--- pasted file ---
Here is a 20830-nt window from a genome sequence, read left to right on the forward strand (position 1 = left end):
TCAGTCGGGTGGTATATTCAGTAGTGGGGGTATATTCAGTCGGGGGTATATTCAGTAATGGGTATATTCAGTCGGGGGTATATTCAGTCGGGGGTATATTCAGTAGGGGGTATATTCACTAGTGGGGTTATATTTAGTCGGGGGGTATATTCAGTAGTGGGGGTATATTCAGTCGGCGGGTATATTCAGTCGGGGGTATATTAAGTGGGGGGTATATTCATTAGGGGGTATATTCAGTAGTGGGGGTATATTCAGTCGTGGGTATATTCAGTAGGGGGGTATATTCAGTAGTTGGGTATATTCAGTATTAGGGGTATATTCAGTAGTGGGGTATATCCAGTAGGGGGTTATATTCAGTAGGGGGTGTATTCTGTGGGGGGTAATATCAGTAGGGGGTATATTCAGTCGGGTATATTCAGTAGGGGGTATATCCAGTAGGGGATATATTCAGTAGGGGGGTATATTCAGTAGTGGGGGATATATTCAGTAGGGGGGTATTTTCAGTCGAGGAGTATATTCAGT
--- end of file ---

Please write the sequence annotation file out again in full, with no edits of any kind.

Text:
Here is a 20830-nt window from a genome sequence, read left to right on the forward strand (position 1 = left end):
TCAGTCGGGTGGTATATTCAGTAGTGGGGGTATATTCAGTCGGGGGTATATTCAGTAATGGGTATATTCAGTCGGGGGTATATTCAGTCGGGGGTATATTCAGTAGGGGGTATATTCACTAGTGGGGTTATATTTAGTCGGGGGGTATATTCAGTAGTGGGGGTATATTCAGTCGGCGGGTATATTCAGTCGGGGGTATATTAAGTGGGGGGTATATTCATTAGGGGGTATATTCAGTAGTGGGGGTATATTCAGTCGTGGGTATATTCAGTAGGGGGGTATATTCAGTAGTTGGGTATATTCAGTATTAGGGGTATATTCAGTAGTGGGGTATATCCAGTAGGGGGTTATATTCAGTAGGGGGTGTATTCTGTGGGGGGTAATATCAGTAGGGGGTATATTCAGTCGGGTATATTCAGTAGGGGGTATATCCAGTAGGGGATATATTCAGTAGGGGGGTATATTCAGTAGTGGGGGATATATTCAGTAGGGGGGTATTTTCAGTCGAGGAGTATATTCAGT